I noted in the first link that Johnson supposedly mentioned that Stanton committed suicide by cutting his throat. This has bounced around for years. I wonder if Johnson was the sole source of this unsubstantiated rumor?
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10-15-2017, 03:05 PM (This post was last modified: 10-15-2017 03:06 PM by wpbinzel.)
Post: #25
RE: Judicial Murder of Mrs. Surratt
The subject of Johnson's view of Mrs. Surratt's innocence (but not Stanton's "suicide") is also referenced in Trefousse's biography of Andrew Johnson, citing "William Eblin McElwee Memorandum, May 1, 1923, Johnson Papers, [Tennessee State Library and Archives, Nashville, TN]:

"Johnson started to discourse about his years at the White House. Most of the political troubles after the war, he believed, were the fault of Secrertary Stanton, whom he called 'the Marat of American politics' and a 'very bitter, uncompromising, and self-assertive man.' He even said that he had heard that Stanton was indirectly responsible for Booth's crime, because the secretary had allegedly stopped Lincoln from comuting the death sentence of one of the assassin's friends. . . . As for Mrs. Surratt, he believed her to have been entirely innocent but to have been done in by Stanton." -- Hans L. Trefousse, Andrew Johnson (New York: W. W. Norton & Company, 1989), p. 376.

(McElwee's memo purports to detail a chance meeting and converstion he had with Johnson on a train on July 28, 1875, mere hours before the former-president suffered a stroke, from which he would die three days later. Personally, I do not consider McElwee's account to be all that credible, especially as something written nearly 50 years after the fact.)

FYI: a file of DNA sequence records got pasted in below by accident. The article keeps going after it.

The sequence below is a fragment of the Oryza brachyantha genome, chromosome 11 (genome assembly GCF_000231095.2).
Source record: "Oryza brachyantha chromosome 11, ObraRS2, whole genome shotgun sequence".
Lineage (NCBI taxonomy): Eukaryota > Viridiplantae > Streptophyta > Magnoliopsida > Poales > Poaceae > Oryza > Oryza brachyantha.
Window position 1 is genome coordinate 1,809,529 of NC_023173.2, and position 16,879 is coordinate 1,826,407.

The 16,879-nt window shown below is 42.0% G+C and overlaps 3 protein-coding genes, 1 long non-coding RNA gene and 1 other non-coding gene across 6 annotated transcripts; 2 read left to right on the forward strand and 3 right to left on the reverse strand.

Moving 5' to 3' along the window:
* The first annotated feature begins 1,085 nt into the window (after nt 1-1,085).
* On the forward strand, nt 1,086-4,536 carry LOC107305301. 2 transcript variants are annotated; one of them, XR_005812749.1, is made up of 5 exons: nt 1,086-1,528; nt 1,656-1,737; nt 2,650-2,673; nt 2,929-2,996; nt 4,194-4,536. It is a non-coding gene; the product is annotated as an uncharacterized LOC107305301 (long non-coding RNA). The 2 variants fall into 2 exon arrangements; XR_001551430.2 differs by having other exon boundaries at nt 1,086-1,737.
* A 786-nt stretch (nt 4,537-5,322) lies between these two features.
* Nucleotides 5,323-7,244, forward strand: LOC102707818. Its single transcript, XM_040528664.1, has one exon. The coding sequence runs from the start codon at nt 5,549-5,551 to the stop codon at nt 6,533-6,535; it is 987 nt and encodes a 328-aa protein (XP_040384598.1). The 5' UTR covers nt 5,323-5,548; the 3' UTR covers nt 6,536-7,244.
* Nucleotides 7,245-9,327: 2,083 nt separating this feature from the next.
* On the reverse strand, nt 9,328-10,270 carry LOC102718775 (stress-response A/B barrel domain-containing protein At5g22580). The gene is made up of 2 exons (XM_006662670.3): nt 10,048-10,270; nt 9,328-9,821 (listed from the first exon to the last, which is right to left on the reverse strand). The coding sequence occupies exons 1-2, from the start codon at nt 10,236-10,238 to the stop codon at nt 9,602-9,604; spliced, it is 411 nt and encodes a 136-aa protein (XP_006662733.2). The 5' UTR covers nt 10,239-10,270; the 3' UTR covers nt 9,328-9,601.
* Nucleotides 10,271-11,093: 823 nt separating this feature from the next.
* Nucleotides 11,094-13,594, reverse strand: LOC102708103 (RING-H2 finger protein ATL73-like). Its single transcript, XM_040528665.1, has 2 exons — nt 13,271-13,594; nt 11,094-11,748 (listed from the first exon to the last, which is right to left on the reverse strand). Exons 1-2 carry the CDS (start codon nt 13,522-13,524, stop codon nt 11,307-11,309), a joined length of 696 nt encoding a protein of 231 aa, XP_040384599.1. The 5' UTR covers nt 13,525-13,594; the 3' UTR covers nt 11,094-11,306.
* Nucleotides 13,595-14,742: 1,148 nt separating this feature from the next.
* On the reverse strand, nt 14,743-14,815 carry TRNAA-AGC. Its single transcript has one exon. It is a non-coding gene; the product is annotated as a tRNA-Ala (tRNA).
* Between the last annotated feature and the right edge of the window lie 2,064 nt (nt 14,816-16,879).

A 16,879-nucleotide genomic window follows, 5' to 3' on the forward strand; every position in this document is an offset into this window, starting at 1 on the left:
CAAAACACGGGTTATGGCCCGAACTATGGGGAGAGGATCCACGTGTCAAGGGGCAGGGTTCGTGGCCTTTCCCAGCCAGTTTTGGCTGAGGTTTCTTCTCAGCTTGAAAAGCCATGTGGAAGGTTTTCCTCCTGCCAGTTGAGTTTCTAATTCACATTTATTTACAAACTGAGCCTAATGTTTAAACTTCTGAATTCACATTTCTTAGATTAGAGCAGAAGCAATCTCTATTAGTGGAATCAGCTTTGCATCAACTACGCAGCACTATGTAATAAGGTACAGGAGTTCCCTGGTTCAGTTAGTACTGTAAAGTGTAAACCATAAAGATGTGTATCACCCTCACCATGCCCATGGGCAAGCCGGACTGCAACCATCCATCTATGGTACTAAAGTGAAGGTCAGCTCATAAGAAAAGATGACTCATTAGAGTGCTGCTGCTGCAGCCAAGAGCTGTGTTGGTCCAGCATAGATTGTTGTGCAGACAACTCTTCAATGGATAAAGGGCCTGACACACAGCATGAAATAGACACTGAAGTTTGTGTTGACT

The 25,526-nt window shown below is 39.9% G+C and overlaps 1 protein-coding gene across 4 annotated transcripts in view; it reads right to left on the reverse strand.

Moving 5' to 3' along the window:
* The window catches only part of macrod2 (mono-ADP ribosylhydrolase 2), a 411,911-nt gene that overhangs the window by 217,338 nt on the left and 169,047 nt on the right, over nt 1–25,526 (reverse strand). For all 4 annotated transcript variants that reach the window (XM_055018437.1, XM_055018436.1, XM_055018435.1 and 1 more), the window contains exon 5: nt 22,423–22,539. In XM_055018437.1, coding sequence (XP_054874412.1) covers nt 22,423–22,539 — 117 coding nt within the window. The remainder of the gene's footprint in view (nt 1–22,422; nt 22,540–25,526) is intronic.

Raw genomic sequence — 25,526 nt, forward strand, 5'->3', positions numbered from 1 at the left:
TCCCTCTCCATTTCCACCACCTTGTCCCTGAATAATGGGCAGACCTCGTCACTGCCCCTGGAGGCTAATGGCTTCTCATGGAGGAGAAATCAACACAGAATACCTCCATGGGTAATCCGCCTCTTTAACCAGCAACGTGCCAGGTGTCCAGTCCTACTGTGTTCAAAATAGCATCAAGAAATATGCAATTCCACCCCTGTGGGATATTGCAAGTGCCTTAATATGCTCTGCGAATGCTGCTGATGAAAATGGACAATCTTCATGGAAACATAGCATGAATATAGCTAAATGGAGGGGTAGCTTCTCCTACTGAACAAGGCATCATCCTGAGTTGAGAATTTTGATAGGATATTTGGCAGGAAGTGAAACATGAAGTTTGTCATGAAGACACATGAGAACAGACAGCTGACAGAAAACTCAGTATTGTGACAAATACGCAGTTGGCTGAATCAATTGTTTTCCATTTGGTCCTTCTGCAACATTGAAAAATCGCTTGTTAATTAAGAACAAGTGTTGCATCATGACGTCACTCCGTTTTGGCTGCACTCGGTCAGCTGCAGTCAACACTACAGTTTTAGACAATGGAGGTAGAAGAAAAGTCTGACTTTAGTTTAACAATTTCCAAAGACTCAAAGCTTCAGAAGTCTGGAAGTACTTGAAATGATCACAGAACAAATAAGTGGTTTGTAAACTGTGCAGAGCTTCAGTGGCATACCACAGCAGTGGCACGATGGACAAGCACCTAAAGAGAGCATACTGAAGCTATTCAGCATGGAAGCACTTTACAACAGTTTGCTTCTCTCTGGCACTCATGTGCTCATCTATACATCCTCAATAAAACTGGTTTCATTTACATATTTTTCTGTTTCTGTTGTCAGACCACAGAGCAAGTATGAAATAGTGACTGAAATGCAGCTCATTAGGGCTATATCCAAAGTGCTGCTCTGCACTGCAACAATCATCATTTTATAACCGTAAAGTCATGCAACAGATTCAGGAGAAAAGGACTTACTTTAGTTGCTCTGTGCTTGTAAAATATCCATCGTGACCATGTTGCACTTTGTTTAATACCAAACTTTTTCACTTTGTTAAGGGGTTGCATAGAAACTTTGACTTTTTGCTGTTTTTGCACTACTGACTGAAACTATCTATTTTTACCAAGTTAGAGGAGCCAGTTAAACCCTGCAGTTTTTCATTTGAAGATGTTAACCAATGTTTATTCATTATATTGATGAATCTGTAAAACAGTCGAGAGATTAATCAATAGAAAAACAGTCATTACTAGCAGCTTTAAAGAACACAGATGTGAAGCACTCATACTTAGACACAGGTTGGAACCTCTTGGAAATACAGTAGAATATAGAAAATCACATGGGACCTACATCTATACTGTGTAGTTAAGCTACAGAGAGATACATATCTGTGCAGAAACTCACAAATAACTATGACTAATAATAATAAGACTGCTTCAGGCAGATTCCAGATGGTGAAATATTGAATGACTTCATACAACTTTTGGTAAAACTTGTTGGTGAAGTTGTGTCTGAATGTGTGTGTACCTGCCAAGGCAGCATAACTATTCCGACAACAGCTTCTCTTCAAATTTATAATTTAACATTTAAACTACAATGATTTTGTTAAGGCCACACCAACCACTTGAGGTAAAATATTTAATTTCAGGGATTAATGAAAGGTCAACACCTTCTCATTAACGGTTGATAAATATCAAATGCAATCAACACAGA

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10-15-2017, 04:52 PM
Post: #26
RE: Judicial Murder of Mrs. Surratt
(10-15-2017 03:05 PM)wpbinzel Wrote:  He even said that he had heard that Stanton was indirectly responsible for Booth's crime, because the secretary had allegedly stopped Lincoln from comuting the death sentence of one of the assassin's friends.

Bill, I do not know if this is a reference to John Yates Beall, but it sounds like it might be. Long ago, and I cannot recall the book, I believe I read that Beall and Booth were not really friends and that it was Seward as well as Stanton who influenced Lincoln's decision not to commute the sentence. I stand corrected if anyone has the right information on this. I know the story of Booth going to the White House, meeting Lincoln and pleading for Beall's life, is spurious. (As I recall, this totally bogus story has Seward as the main influence on Lincoln's decision regarding Beall, and thus Booth targeted Seward, as well as Lincoln, on April 14th.)